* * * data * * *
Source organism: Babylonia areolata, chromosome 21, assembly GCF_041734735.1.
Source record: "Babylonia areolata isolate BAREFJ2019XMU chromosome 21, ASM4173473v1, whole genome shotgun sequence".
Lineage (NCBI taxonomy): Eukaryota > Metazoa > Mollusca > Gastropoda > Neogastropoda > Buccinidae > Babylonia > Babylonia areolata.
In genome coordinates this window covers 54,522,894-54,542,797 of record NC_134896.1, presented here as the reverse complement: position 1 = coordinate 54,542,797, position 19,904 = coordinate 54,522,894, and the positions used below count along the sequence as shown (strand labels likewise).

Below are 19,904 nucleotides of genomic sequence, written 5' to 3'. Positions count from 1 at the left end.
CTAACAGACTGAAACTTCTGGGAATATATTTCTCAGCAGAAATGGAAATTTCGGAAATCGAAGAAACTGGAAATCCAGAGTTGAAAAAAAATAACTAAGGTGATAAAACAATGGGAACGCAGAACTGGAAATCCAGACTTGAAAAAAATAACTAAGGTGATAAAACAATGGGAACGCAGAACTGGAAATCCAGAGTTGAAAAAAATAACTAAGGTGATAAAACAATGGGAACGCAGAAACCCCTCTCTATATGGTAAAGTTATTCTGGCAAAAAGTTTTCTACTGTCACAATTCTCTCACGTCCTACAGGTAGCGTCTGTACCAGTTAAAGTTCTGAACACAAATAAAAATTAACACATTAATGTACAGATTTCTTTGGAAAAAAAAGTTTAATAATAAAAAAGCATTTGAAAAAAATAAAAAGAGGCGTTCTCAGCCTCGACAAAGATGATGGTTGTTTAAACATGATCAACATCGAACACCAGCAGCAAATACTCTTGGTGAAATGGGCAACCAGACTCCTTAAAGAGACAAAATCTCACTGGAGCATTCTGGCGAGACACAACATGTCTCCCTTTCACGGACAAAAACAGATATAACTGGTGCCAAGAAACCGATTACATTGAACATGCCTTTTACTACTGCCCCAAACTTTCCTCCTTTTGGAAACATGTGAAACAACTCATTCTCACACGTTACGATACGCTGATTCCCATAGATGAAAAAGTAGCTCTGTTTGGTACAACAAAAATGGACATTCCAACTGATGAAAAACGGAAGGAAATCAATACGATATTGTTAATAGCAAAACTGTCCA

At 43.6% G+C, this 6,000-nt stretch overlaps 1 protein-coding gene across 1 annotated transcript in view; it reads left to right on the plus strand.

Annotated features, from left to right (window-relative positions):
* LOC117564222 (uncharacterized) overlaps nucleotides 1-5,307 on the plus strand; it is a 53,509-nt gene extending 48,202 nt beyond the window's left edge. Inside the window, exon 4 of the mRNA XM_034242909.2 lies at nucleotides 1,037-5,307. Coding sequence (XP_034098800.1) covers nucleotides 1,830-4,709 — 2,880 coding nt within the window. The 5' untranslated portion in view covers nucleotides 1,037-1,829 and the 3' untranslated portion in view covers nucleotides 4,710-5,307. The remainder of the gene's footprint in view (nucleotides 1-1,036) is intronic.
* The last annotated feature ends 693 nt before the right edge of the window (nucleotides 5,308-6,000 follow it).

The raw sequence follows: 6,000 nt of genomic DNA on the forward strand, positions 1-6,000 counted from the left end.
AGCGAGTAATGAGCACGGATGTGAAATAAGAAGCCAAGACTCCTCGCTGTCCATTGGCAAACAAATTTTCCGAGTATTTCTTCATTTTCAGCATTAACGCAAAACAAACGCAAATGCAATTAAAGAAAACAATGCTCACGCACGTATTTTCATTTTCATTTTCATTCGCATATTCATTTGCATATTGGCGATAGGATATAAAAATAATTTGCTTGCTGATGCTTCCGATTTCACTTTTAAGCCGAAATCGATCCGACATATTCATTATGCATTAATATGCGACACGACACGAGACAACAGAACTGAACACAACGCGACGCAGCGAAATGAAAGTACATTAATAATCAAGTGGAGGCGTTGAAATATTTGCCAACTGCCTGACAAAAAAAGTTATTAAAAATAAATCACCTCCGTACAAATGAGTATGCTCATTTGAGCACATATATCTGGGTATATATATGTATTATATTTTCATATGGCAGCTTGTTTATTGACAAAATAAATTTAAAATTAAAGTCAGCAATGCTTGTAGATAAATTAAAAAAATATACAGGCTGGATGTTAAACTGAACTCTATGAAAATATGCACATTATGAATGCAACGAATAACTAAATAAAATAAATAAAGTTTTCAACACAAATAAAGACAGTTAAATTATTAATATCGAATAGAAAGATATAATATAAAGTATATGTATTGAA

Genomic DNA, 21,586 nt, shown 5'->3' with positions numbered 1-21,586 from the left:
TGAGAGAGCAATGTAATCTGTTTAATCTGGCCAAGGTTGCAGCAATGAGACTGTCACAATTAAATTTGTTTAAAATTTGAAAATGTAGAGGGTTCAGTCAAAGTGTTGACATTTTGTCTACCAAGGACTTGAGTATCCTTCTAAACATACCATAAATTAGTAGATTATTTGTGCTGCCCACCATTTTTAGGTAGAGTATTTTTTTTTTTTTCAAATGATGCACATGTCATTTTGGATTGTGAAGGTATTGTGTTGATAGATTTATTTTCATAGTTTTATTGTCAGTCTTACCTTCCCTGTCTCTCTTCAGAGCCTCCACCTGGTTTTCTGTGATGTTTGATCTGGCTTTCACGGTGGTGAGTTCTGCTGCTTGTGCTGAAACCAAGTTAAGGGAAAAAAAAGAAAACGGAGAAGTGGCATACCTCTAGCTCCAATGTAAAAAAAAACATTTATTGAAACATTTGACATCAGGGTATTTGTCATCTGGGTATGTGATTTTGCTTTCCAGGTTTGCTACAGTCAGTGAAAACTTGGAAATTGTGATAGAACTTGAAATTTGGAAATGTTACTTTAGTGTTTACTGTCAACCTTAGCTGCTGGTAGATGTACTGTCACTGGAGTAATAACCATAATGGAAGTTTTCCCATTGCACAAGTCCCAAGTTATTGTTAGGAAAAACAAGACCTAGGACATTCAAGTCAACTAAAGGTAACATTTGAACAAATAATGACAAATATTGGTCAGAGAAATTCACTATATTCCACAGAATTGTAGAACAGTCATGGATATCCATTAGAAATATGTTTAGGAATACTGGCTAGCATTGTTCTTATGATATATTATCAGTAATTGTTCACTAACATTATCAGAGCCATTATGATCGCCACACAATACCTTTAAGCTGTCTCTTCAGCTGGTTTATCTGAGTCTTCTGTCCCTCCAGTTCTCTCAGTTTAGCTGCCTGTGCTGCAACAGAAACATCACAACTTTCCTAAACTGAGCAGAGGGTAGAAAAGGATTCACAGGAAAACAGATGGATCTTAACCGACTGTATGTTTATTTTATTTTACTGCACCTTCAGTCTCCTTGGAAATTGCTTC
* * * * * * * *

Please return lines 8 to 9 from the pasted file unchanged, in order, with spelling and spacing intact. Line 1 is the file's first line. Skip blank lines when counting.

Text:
Annotated features, from left to right (window-relative positions):
* LOC117564222 (uncharacterized) overlaps nucleotides 1-5,307 on the plus strand; it is a 53,509-nt gene extending 48,202 nt beyond the window's left edge. Inside the window, exon 4 of the mRNA XM_034242909.2 lies at nucleotides 1,037-5,307. Coding sequence (XP_034098800.1) covers nucleotides 1,830-4,709 — 2,880 coding nt within the window. The 5' untranslated portion in view covers nucleotides 1,037-1,829 and the 3' untranslated portion in view covers nucleotides 4,710-5,307. The remainder of the gene's footprint in view (nucleotides 1-1,036) is intronic.